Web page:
BONUS DEAL: BUY THE BUFFALO BOOK
I can receive credit card payments
through paypal. Go to:
and click on the shop now banner at
the top of the page.
Or send check, cash or money order to
Buffalo Book 81774 Lost Creek Road, Dexter OR 97431
Free shiping in the U.S. All books
signed. Say if you want a special inscription.
THAT HAPPENED BEFORE THIS, CLICK ON
IF YOU WANT TO YAK WITH THE KAPN, CLICK
Book deal for eager readers:
A chapbook, We Were Arrested,
is a chapter from the book
I'm working on called,
CRONIES, about the adventures with Ken Kesey, Neal Cassady and the
$12, all books signed, free shipping in the U.S.
The big book I'm working on, Cronies,
is a burlesque, a legitimate literary genre defined as "an historical
with inventions and exagerations." Gets me off the hook of being
factual or totally made up, for the book is neither a memoir
nor fiction, but a series of adventures starting with meeting Kesey at
Stanford in 1958 and ending with his death in 2001.
An example of a burleque is "Knickerbocker's History of New York City",
supposedly written by Daedalus Knickerbocker, which
caused quite a scandal when it came out in the late (i think) 1700's
with things like, "why does the mayor of new york city meet
the boats bringing in immigrants and hires the young good looking girls
to work in city hall?"
Finally the true author was revealed: Washington Irving, the most
popular author of the day and the first author in America to
make his living solely by writing books.
THURSDAY, JANUARY 10, 2019
Questions from Danny Waxkirsh
and my answers:
What was/were the biggest influences
which inspired you and the Pranksters to use acid, drive across America
and start the Acid Tests?
Ken Kesey first took acid in the early sixties at the VA hospital in
Menlo Park, California where the government paid 25 dollars a session
to some grad students at Stanford, giving them pills, studying the
effects of different drugs. Kesey managed to bring home a bottle of
Swiss Sandoz Lab LSD and that's when I and our friends (we weren't the
Prankster then, that came a couple of years later) started using
acid. In 1964, Kesey bought a school bus converted into a motor home
and he and the Pranksters (we had our name by them) drove it to
Madhattan for the coming out party of his new book, Sometimes A Great
Notion. We decided to film the whole trip and edit it and release
it in theaters, a revolutionary film genre, neither documentary nor
madeup, but a combination of the two for we would take acid, stop
somewhere, people would flock to the bus, we'd get out and join them,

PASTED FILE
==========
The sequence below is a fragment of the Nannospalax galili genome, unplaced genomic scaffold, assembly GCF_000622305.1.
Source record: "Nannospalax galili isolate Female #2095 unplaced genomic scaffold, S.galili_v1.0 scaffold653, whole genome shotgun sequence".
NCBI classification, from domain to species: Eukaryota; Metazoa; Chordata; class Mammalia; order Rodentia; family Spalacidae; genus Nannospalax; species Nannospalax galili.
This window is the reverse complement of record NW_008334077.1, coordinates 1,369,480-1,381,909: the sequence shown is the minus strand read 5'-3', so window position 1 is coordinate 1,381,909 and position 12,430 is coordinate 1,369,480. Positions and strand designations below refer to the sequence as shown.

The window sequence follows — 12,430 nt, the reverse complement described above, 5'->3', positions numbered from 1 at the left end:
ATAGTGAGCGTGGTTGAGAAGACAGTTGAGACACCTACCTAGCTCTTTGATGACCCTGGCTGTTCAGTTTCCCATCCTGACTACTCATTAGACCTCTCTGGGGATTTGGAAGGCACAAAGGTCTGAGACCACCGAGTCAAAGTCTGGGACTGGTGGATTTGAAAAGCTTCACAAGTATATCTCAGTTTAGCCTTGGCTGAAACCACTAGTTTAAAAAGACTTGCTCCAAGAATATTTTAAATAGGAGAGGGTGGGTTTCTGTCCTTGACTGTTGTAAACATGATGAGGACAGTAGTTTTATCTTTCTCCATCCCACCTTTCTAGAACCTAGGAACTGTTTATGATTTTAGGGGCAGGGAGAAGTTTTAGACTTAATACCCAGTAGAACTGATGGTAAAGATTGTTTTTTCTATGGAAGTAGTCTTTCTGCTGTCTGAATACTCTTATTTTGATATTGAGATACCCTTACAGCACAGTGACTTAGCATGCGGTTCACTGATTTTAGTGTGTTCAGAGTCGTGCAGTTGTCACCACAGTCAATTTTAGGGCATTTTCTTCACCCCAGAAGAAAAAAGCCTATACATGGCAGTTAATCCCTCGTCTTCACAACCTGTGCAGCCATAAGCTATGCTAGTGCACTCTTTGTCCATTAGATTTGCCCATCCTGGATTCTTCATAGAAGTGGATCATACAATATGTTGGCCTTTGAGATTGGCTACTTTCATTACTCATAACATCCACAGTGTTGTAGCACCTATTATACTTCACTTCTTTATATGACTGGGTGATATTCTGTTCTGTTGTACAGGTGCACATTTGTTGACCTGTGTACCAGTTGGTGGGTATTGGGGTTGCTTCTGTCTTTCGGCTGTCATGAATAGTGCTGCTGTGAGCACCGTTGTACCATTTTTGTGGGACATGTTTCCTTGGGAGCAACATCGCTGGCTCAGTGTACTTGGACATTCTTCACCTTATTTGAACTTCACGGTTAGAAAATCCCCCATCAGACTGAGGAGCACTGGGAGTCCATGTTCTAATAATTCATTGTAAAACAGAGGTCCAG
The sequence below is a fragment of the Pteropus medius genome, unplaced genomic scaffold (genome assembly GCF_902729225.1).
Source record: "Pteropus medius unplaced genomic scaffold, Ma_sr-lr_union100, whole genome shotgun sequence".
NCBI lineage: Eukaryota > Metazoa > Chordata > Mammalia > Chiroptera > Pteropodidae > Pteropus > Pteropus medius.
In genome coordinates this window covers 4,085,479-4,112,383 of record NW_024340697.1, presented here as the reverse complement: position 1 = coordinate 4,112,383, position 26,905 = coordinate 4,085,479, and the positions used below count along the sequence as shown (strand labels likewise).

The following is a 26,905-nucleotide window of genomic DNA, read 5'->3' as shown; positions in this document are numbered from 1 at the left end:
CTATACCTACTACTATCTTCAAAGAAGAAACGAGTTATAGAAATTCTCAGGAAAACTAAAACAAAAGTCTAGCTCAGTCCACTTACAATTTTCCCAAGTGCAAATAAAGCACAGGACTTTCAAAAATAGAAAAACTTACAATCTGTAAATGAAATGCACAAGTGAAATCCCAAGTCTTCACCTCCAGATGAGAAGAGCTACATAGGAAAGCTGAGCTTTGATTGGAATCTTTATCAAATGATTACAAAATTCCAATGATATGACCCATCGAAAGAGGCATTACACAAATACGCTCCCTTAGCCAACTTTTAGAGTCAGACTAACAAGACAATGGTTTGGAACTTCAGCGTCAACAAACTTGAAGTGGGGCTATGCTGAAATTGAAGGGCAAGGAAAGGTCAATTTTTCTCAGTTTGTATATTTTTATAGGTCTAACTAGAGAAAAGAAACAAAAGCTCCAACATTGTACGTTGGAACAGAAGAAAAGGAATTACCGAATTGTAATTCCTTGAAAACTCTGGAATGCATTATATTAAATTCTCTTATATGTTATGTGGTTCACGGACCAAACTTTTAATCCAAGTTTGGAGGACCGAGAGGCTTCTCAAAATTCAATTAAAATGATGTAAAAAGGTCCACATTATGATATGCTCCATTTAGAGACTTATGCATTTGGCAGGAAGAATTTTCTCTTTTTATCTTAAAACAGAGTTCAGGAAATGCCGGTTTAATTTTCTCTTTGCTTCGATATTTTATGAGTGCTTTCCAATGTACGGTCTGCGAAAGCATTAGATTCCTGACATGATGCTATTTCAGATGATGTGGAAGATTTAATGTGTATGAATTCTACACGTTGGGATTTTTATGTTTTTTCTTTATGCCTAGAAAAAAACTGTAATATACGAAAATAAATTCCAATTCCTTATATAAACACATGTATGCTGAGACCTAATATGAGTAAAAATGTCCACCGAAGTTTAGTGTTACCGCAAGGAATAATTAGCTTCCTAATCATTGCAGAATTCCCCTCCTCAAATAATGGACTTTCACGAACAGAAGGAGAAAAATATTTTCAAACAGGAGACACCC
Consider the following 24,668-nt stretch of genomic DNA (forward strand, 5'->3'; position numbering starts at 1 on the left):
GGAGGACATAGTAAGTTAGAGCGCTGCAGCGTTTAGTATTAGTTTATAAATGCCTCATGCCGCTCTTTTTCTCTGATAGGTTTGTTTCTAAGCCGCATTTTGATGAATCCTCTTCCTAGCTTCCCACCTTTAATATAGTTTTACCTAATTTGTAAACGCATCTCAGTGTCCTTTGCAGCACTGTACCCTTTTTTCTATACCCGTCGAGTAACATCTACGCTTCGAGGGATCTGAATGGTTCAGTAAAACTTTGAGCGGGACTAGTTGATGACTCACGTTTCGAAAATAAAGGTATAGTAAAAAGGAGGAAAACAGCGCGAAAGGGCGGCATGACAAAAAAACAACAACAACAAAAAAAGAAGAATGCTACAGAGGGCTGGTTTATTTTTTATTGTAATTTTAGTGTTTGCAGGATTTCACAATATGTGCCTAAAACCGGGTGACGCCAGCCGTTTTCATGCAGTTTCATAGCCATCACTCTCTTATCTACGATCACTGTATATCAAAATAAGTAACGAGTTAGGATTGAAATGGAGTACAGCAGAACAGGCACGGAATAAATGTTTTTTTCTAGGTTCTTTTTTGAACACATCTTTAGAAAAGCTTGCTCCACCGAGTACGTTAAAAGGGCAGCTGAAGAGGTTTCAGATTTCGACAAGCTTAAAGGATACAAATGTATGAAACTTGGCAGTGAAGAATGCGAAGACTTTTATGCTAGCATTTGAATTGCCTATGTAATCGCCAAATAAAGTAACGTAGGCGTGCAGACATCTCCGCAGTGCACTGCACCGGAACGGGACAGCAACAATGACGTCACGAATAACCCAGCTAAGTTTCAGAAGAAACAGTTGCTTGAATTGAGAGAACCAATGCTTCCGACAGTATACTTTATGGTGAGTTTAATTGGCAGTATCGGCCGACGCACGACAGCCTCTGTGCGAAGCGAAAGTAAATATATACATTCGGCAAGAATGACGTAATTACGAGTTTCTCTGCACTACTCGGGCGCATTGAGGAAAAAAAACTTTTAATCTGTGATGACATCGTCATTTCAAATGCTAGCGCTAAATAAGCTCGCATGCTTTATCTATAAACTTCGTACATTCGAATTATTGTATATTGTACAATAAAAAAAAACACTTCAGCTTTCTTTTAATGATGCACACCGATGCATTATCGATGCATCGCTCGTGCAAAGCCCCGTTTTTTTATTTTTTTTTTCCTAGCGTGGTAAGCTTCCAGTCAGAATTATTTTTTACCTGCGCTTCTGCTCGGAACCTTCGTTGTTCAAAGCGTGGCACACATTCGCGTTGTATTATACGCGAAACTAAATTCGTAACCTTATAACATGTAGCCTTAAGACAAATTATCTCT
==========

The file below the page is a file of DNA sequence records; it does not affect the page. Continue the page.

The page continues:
play our musical instruments, be part of the local drama, filming
the whole thing. When we returned to California we started editing the
film but were arrested. The cops raided Kesey's and found some
marijuana. We decided then to do the acid tests, get the action out of
Kesey's house. The band first known as the Warlocks joined in.
Was there any political motivation for your actions?
None, other than by example, living the life of the free, free to do
your own thing, free to dip in and out of business, performance art,
life at home, look any person in the eye, shake hands, be he or she a
down and outer or the president of the U.S.
How much did your group interact with the Leary camp and how similar
was your ideology? (Other than the awkward summit between your
groups described in 'The Electric Kool Aid Acid Test).
We spent a couple of days at Leary's placein Millbrook, New York while
on the bus trip to Madhattan. They were coming down and we were
getting high. It was awkward at first but we meshed nicely. EKAT laid a
false impression that we didn't get along and Leary told Kesey and me
as we were leaving we were doing the same good work and would continue
to do so, together or apart. Leary became a good friend and we did
do some works together. Check out the film on youtube: Leary's Last
Lastly, do you think we can still 'turn on the world'?
We were not the only ones doing the work of keeping the world a great
place. Many rode that first wave and contributed, and many many more
did their part to keep this bumpy ride moving along; still do, world
wide, working to restore our water and air and land and the minds of
troglodytes. Kesey said, "The only true currency is that of the
spirit." Our work has always been to raise the spirits high.